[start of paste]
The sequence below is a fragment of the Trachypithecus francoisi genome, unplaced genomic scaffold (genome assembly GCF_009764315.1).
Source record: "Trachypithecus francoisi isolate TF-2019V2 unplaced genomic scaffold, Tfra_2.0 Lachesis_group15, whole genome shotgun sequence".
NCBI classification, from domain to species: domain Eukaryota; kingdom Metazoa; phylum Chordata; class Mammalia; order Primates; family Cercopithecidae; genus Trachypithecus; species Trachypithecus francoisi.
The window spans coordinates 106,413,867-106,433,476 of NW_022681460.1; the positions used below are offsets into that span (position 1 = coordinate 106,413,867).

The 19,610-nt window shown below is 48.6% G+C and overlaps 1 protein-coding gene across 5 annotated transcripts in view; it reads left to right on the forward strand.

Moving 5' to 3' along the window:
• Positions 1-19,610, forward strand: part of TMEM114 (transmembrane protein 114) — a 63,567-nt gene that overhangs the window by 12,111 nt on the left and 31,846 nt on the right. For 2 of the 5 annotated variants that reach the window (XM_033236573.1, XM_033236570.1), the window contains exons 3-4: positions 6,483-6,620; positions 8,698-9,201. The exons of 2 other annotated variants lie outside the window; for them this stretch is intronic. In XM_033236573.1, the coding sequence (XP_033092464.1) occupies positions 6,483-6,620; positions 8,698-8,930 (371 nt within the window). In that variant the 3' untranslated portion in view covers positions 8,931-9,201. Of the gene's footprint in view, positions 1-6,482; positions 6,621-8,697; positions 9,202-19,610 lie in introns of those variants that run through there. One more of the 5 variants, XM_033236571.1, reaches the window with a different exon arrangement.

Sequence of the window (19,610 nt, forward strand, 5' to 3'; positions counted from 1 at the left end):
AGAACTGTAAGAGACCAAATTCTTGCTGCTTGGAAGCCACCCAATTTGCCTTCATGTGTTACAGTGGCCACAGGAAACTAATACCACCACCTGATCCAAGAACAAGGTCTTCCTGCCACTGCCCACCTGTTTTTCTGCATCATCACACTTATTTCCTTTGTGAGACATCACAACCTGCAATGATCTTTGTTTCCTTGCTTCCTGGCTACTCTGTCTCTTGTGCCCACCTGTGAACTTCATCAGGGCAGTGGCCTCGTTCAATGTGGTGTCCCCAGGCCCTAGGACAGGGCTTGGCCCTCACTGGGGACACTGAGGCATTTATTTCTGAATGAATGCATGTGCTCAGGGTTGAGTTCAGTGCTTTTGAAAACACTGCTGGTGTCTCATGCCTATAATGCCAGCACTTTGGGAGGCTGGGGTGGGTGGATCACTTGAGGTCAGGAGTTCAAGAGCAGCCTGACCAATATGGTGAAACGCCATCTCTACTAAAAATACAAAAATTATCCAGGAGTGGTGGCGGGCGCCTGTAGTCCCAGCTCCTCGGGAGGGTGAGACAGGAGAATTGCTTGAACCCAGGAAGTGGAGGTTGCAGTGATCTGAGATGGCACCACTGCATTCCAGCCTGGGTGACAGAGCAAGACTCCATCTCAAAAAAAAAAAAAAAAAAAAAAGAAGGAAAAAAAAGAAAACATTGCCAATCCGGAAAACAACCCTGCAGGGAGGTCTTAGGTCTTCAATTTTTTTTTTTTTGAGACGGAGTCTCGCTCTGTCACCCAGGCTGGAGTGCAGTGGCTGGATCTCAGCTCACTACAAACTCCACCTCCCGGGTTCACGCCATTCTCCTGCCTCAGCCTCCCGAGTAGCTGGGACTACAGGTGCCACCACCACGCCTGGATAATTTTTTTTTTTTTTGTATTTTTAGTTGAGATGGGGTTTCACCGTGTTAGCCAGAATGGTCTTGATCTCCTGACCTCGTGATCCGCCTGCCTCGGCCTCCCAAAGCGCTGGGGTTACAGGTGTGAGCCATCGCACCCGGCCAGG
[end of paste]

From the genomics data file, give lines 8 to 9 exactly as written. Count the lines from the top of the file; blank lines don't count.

Sequence of the window (19,610 nt, forward strand, 5' to 3'; positions counted from 1 at the left end):
AGAACTGTAAGAGACCAAATTCTTGCTGCTTGGAAGCCACCCAATTTGCCTTCATGTGTTACAGTGGCCACAGGAAACTAATACCACCACCTGATCCAAGAACAAGGTCTTCCTGCCACTGCCCACCTGTTTTTCTGCATCATCACACTTATTTCCTTTGTGAGACATCACAACCTGCAATGATCTTTGTTTCCTTGCTTCCTGGCTACTCTGTCTCTTGTGCCCACCTGTGAACTTCATCAGGGCAGTGGCCTCGTTCAATGTGGTGTCCCCAGGCCCTAGGACAGGGCTTGGCCCTCACTGGGGACACTGAGGCATTTATTTCTGAATGAATGCATGTGCTCAGGGTTGAGTTCAGTGCTTTTGAAAACACTGCTGGTGTCTCATGCCTATAATGCCAGCACTTTGGGAGGCTGGGGTGGGTGGATCACTTGAGGTCAGGAGTTCAAGAGCAGCCTGACCAATATGGTGAAACGCCATCTCTACTAAAAATACAAAAATTATCCAGGAGTGGTGGCGGGCGCCTGTAGTCCCAGCTCCTCGGGAGGGTGAGACAGGAGAATTGCTTGAACCCAGGAAGTGGAGGTTGCAGTGATCTGAGATGGCACCACTGCATTCCAGCCTGGGTGACAGAGCAAGACTCCATCTCAAAAAAAAAAAAAAAAAAAAAAGAAGGAAAAAAAAGAAAACATTGCCAATCCGGAAAACAACCCTGCAGGGAGGTCTTAGGTCTTCAATTTTTTTTTTTTTGAGACGGAGTCTCGCTCTGTCACCCAGGCTGGAGTGCAGTGGCTGGATCTCAGCTCACTACAAACTCCACCTCCCGGGTTCACGCCATTCTCCTGCCTCAGCCTCCCGAGTAGCTGGGACTACAGGTGCCACCACCACGCCTGGATAATTTTTTTTTTTTTTGTATTTTTAGTTGAGATGGGGTTTCACCGTGTTAGCCAGAATGGTCTTGATCTCCTGACCTCGTGATCCGCCTGCCTCGGCCTCCCAAAGCGCTGGGGTTACAGGTGTGAGCCATCGCACCCGGCCAGG